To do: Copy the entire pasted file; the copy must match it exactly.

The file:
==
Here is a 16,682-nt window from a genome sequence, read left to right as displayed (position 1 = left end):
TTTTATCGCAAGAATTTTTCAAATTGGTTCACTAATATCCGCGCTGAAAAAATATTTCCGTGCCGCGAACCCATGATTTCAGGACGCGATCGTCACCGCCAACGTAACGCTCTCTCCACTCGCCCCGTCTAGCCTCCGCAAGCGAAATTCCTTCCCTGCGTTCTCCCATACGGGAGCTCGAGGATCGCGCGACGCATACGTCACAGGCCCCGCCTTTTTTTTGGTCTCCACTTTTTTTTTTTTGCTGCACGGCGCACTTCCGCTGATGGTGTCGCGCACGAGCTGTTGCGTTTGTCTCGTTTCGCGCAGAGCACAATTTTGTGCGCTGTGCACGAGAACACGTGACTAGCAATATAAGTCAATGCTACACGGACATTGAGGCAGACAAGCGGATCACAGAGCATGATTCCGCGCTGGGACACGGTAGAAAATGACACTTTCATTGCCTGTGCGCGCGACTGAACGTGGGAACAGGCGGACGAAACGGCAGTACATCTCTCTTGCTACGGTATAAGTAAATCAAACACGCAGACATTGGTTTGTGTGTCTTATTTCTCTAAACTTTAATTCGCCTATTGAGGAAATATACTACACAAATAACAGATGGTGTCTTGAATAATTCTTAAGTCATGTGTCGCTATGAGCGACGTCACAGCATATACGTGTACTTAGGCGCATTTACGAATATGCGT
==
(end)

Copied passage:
Here is a 16,682-nt window from a genome sequence, read left to right as displayed (position 1 = left end):
TTTTATCGCAAGAATTTTTCAAATTGGTTCACTAATATCCGCGCTGAAAAAATATTTCCGTGCCGCGAACCCATGATTTCAGGACGCGATCGTCACCGCCAACGTAACGCTCTCTCCACTCGCCCCGTCTAGCCTCCGCAAGCGAAATTCCTTCCCTGCGTTCTCCCATACGGGAGCTCGAGGATCGCGCGACGCATACGTCACAGGCCCCGCCTTTTTTTTGGTCTCCACTTTTTTTTTTTTGCTGCACGGCGCACTTCCGCTGATGGTGTCGCGCACGAGCTGTTGCGTTTGTCTCGTTTCGCGCAGAGCACAATTTTGTGCGCTGTGCACGAGAACACGTGACTAGCAATATAAGTCAATGCTACACGGACATTGAGGCAGACAAGCGGATCACAGAGCATGATTCCGCGCTGGGACACGGTAGAAAATGACACTTTCATTGCCTGTGCGCGCGACTGAACGTGGGAACAGGCGGACGAAACGGCAGTACATCTCTCTTGCTACGGTATAAGTAAATCAAACACGCAGACATTGGTTTGTGTGTCTTATTTCTCTAAACTTTAATTCGCCTATTGAGGAAATATACTACACAAATAACAGATGGTGTCTTGAATAATTCTTAAGTCATGTGTCGCTATGAGCGACGTCACAGCATATACGTGTACTTAGGCGCATTTACGAATATGCGT